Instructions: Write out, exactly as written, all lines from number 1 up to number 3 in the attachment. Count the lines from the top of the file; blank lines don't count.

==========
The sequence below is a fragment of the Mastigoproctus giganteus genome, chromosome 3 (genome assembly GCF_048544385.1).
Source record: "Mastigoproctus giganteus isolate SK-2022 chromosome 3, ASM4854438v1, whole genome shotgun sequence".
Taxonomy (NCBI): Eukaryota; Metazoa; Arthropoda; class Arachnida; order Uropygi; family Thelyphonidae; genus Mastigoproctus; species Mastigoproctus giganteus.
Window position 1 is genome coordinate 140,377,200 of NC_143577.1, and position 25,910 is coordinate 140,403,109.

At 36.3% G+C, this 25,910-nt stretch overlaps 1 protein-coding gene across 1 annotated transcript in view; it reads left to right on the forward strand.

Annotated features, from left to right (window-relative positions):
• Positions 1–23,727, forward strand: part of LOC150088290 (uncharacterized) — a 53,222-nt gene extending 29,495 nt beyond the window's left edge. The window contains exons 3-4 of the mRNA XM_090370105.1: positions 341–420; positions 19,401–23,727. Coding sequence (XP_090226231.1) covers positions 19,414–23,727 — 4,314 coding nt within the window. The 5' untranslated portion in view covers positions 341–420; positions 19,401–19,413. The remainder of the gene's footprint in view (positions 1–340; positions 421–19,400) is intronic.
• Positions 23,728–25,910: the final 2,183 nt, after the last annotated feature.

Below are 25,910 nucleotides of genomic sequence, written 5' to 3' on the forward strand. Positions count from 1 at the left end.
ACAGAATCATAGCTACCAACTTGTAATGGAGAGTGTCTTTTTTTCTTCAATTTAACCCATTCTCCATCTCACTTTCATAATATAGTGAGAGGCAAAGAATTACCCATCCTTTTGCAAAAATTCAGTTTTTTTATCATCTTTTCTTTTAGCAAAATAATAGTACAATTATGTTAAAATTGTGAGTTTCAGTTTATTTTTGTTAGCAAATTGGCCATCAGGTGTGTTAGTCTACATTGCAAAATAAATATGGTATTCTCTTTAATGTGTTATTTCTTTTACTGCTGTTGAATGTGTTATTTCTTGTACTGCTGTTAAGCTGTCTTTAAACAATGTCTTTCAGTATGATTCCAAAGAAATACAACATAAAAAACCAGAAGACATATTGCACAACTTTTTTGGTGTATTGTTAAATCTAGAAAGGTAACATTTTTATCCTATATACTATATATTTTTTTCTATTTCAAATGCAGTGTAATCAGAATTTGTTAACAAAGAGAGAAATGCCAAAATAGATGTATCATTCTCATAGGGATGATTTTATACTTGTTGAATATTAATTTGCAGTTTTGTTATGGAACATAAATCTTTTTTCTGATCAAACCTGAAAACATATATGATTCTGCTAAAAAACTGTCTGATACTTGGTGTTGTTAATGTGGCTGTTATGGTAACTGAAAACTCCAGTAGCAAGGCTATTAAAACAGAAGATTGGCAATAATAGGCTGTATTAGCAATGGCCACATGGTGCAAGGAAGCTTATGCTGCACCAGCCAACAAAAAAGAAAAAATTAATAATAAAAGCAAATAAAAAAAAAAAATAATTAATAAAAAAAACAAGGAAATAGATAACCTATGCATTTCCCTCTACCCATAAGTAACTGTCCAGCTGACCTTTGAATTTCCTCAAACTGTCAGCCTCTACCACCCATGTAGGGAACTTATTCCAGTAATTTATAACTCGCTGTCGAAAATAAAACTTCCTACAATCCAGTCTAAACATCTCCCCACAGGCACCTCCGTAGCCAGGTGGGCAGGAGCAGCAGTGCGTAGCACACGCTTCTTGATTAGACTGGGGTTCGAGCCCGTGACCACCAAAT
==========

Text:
The sequence below is a fragment of the Mastigoproctus giganteus genome, chromosome 3 (genome assembly GCF_048544385.1).
Source record: "Mastigoproctus giganteus isolate SK-2022 chromosome 3, ASM4854438v1, whole genome shotgun sequence".
Taxonomy (NCBI): Eukaryota; Metazoa; Arthropoda; class Arachnida; order Uropygi; family Thelyphonidae; genus Mastigoproctus; species Mastigoproctus giganteus.